World Day Against Child Labour is observed on June 12, 2017. The World Day Against Child Labour is an International Labour Organization–sanctioned holiday for the purpose of raising awareness and activism to prevent child labour in both economic and military fields. The ILO created this observance in 2002 and it has been held annually since then.
Child labour refers to the employment of children in any work that deprives children of their childhood, interferes with their ability to attend regular school, and that is mentally, physically, socially or morally dangerous and harmful. This practice is considered exploitative by many international organisations. Legislations across the world prohibit child labour. These laws do not consider all work by children as child labour; exceptions include work by child artists, supervised training, certain categories of work such as those by Amish children, and others.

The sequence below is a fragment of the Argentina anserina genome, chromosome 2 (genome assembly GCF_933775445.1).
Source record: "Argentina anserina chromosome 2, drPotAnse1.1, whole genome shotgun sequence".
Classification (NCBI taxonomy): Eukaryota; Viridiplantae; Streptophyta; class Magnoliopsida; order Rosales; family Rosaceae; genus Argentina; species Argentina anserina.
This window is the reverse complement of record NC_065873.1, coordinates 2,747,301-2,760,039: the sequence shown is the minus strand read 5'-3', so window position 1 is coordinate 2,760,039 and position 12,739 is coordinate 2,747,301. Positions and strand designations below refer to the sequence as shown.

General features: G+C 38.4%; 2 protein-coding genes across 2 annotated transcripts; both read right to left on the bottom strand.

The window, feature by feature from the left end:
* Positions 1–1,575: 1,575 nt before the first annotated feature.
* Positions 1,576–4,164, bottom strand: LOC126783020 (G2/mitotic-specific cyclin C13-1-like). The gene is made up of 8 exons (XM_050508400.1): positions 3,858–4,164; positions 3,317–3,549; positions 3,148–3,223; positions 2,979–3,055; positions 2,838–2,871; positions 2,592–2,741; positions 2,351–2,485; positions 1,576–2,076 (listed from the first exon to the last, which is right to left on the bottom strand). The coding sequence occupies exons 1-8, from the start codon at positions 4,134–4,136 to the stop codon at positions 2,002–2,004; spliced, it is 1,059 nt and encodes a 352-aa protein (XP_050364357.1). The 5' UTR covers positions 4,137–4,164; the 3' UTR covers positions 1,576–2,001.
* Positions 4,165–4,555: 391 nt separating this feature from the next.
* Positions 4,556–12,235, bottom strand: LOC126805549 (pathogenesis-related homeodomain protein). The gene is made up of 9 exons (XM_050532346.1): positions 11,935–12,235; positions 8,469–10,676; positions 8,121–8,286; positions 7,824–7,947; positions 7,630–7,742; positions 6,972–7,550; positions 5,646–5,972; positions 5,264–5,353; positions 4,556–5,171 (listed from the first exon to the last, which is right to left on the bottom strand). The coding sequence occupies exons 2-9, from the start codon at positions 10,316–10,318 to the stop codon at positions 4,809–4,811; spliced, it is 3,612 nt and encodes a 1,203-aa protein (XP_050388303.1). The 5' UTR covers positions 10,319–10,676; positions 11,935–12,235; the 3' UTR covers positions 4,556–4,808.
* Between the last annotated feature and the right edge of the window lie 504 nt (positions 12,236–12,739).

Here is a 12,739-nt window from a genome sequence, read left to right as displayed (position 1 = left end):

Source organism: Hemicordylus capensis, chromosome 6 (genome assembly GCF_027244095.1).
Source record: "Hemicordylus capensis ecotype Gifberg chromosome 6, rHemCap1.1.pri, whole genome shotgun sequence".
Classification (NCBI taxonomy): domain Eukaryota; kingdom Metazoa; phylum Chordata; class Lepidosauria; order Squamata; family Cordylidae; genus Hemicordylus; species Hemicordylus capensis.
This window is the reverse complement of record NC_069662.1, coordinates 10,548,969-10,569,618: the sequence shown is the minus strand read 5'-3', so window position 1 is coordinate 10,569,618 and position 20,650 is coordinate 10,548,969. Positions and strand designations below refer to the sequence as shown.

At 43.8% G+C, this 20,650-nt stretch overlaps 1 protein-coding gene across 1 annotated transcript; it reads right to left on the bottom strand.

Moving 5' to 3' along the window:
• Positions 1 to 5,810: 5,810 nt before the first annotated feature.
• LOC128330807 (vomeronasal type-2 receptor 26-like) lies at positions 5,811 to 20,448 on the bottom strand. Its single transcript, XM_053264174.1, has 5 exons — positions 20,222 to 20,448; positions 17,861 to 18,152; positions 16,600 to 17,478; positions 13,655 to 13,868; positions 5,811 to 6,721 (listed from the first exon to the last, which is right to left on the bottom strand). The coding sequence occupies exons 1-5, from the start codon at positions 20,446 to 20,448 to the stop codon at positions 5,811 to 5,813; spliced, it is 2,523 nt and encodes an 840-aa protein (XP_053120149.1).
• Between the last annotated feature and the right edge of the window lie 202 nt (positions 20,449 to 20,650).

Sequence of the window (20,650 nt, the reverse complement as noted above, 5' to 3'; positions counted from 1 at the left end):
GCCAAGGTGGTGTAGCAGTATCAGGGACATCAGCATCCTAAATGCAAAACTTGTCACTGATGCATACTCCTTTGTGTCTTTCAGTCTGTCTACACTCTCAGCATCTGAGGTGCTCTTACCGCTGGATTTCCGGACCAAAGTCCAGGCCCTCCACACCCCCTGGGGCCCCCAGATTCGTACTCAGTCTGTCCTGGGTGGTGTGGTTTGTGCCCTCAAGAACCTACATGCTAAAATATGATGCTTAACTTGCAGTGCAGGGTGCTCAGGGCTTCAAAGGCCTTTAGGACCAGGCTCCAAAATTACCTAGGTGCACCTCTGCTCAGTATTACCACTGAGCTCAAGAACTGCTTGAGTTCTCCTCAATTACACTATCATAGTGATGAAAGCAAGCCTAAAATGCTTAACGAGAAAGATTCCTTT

Child labour was employed to varying extents through most of history. Before 1940, numerous children aged 5 - 14 worked in Europe, the United States and various colonies of European powers. With the rise of household income, availability of schools and passage of child labour laws, the incidence rates of child labour fell. In developing countries, with high poverty and poor schooling opportunities, child labour is still prevalent. (With material from: Wikipedia)